HAWKSVILLE - Whoever thought that late August and early September would be a quiet time for the Hawks didn’t count on Twitter changing the game.
Hawks captain and All-Star Joe johnson, known around the NBA as one of the league’s more subdued stars, has suddenly taken the gloves off on his Twitter page. He hasn’t mentioned anything about that extension the Hawks offered and whether or not he’ll be agreeing to sign on for another four years after this one, the final year of a five-year, $70 million deal.
But he’s sharing plenty of other things with anyone interested in following him. In fact, he’s sharing more than I can remember him giving up at anytime before now (and he might be sharing a bit too much for some of our more sheltered members, so be warned). I’m still scratching my head over this one, what with all the work it takes some days to get JJ to open up.
Maybe he’s shedding that hard shell of his and taking some steps in the direction of being a more vocal and engaged leader, which I’d argue is a blessing in disguise of peculiar Tweets (or whatever I should call them) from a usually reserved man – he went almost two months, from late June to late August, without a single update. I’m just saying … (scratching my head), something has changed.
JJ isn’t the only member of the family talking these days. You might remember the ditty we had with Hawks coach Mike Woodson way back when detailing the fact that he would head into the final year of his contract without an extension.
Well, Woody spoke about it again late last week in an interesting story by my main man Marc Spears of Yahoo! Sports. I don’t expect this story to move the needle at all on the non-existent extension talks for Woodson and his staff.
We’ve had the Woody debate around here for pretty much every day of the past five years (or so). And the sides never seem to give much ground. The Woody supporters (Steamboat has been relentless from the outset) have campaigned for him without fail, through good and bad times. The Woody detractors have been equally steadfast and resolute in their belief that he’s not the right guy for the job.
The anti-Woody camp was winning the debate his first three years on the job. But the pro-Woody crowd is crowing a bit these days (with the pro-Rick Sund crowd soul-clapping their guy into the discussion as well).
As far as I can tell, the general mood of the partisan divide at this time was captured best by our good friend RA, who fired off this email late last week after the Hawks finished up Joe Smith’s paperwork:
“This summer can only be summed up in one word, brilliant. Everything that the Hawks usually don’t do, Sund managed to pull off. He managed to get marquee talent while at the same time giving up very little. He managed to keep the core of the team together, something that I would have thought was impossible going into this summer. He’s also managed to bring in a veteran, that the young fellas are going to listen to. All I can say is that regardless of what else happens this summer, Sund has done EVERYTHING that he could have been expected to do. The question now is whether or not Woody can handle the arithmetic?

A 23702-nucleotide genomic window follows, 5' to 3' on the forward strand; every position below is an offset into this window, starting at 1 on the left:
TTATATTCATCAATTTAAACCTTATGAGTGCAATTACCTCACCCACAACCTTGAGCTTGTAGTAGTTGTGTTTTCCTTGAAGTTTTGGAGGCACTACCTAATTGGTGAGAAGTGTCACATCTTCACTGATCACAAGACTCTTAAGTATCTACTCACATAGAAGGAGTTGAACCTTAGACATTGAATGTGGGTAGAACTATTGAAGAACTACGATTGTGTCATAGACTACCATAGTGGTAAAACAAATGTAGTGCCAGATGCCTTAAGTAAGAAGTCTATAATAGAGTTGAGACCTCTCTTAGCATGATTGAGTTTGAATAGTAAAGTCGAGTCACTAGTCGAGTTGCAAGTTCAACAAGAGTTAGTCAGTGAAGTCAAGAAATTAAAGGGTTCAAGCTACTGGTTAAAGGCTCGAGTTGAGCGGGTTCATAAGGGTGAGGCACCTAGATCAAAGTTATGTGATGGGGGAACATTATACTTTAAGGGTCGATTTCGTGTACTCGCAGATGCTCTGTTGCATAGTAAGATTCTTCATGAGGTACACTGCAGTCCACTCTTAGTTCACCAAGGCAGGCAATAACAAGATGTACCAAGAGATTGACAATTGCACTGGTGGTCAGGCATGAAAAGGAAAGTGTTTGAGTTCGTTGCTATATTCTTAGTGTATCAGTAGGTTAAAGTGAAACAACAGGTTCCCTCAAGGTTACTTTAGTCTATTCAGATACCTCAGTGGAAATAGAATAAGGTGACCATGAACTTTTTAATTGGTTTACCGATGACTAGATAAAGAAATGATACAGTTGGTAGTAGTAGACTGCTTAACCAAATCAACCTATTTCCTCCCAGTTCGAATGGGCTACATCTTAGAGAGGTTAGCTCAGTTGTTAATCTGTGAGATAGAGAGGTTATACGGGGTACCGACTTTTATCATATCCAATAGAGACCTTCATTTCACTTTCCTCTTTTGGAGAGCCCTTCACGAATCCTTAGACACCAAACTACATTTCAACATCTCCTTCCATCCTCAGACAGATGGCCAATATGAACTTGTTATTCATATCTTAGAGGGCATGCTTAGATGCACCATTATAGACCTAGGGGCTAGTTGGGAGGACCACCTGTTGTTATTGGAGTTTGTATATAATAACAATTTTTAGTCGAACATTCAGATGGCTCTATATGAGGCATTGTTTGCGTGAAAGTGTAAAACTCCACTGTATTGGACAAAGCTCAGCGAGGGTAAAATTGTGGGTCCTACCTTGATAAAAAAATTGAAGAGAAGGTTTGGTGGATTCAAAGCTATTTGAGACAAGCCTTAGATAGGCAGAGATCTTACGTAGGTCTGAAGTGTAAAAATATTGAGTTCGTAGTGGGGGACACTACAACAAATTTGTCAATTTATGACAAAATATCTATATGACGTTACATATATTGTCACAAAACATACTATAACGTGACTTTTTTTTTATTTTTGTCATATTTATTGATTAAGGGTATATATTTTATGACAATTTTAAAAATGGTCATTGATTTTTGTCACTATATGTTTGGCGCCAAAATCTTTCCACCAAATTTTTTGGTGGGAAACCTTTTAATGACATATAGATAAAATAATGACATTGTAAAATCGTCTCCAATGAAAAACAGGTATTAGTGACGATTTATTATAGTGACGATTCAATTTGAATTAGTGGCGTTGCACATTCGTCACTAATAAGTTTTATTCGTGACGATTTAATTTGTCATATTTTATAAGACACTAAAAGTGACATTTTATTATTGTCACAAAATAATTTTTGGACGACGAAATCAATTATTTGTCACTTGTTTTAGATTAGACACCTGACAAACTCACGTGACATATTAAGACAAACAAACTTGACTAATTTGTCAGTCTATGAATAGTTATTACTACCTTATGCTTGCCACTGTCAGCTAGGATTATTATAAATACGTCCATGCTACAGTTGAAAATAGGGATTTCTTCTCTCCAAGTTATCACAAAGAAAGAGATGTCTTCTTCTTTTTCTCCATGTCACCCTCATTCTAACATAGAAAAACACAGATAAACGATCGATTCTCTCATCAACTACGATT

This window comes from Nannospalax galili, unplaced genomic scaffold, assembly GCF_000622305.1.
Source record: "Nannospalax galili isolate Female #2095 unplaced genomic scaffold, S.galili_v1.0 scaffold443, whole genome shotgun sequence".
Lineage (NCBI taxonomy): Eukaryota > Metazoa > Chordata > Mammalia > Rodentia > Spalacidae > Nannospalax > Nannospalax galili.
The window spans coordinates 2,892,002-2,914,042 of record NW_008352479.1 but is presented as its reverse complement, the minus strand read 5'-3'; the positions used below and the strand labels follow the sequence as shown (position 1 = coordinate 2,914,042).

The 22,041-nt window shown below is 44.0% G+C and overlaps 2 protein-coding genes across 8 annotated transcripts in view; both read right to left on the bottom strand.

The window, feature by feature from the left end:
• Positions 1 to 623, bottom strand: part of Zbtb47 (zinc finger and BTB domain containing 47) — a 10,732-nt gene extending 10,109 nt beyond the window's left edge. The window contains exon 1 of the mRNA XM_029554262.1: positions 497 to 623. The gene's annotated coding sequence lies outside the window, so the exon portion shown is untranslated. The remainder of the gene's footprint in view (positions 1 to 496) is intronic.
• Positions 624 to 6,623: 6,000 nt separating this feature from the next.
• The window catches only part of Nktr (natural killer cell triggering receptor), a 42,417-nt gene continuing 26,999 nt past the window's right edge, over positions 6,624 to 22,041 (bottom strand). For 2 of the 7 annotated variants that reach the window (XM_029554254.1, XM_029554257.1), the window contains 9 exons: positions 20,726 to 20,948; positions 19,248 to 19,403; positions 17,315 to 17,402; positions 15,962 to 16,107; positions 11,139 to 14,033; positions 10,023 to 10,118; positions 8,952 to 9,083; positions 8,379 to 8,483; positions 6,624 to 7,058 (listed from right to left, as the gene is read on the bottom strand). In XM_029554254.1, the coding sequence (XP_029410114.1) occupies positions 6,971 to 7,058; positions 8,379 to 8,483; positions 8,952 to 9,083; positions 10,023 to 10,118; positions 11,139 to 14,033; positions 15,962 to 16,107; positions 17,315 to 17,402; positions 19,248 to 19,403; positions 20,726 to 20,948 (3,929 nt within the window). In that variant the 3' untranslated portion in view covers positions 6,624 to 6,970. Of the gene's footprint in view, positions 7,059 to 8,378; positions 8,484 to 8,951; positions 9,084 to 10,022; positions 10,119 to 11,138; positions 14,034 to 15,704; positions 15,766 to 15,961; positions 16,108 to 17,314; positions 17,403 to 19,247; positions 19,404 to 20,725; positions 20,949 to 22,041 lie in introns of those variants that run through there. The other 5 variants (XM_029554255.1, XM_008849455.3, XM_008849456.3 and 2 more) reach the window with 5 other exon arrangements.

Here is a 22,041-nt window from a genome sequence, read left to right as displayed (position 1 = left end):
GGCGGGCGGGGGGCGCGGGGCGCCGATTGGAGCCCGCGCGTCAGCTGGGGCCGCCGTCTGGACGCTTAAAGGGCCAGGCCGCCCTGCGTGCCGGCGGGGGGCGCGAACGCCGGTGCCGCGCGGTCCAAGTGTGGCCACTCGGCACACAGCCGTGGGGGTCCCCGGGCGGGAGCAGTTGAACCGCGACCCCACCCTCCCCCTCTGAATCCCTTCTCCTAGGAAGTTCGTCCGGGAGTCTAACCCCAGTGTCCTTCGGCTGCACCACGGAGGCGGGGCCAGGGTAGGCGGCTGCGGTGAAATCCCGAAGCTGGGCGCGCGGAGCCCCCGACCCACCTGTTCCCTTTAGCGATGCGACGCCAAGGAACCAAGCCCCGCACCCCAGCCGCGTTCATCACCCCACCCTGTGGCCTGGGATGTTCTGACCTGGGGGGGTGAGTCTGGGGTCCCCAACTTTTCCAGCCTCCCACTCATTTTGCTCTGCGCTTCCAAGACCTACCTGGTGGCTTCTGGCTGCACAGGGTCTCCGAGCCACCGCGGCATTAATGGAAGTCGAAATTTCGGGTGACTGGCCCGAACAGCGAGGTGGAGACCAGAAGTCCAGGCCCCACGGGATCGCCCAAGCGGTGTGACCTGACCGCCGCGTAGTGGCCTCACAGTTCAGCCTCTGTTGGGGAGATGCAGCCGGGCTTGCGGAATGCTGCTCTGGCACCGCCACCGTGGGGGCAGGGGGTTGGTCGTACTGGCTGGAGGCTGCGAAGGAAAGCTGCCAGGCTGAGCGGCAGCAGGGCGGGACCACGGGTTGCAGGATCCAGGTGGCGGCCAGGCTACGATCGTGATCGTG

Whatever side you’re on in this thing, one thing is certain. When the season starts, the pressure is all on Woodson (who, by the way, has been asking for a roster like this since he took the job) and his staff. Because for once, the summer has gone just as about as well as it possibly could have for the Hawks. The expectations from last season to this one couldn’t be higher. And with so many familiar faces returning and so few new additions (four might seem like a lot, but when three of them are seasoned vets like Smith, Jamal Crawford and soon-to-be Jason Collins, along with rookie PG Jeff Teague, a rugged transition is not expected) folks won’t tolerate a slow start.
The Collins tidbit, which was folded into Sunday’s Hawks’ Insider, is proof that these guys aren’t finished filling out this roster. The frontcourt could see the addition of at least one more player after Collins. And said player could punch his ticket for the season with a strong training camp showing. That means a host of guys, including Garret Siler, Othello Hunter and perhaps even Mario West (should he decide to attend) could crank up the tenor of what should be an otherwise business-like training camp.
Hunter and West (twice) have already shown that they are capable of making the team with strong camp showings. The dynamic changes a bit this year, though. If the Hawks plan on keeping the roster at 13 players, which according to most of the folks I’ve spoken to seems to be the way they are leaning (in an effort to maintain roster flexibility should another player shake out of the league’s training camp covers later on), they’ll have to make a tough choice about that 13th man.
Do they want a third point guard as security for Mike Bibby and Teague? – And yes, Crawford can play the point in a pinch but is better off playing at shooting guard.
Do they scour the landscape for a utility player that won’t rock the boat if he’s in a suit most nights as opposed to a uniform?
Or do they go the safe route and locate one more big man as injury insurance, in case they suffer through the wave of injuries again up front like they did last season (when Josh Smith, Al Horford and Marvin Williams all succumbed to injuries at one time or another)?
The pickings are slim everywhere but point guard, where journeymen always seem abundant. But a third point guard isn’t specifically necessary unless someone higher on the depth charts hits a snag (injury or otherwise).
Still, I think the smart play here is keeping a spot or two clear for the best-player-available in late October.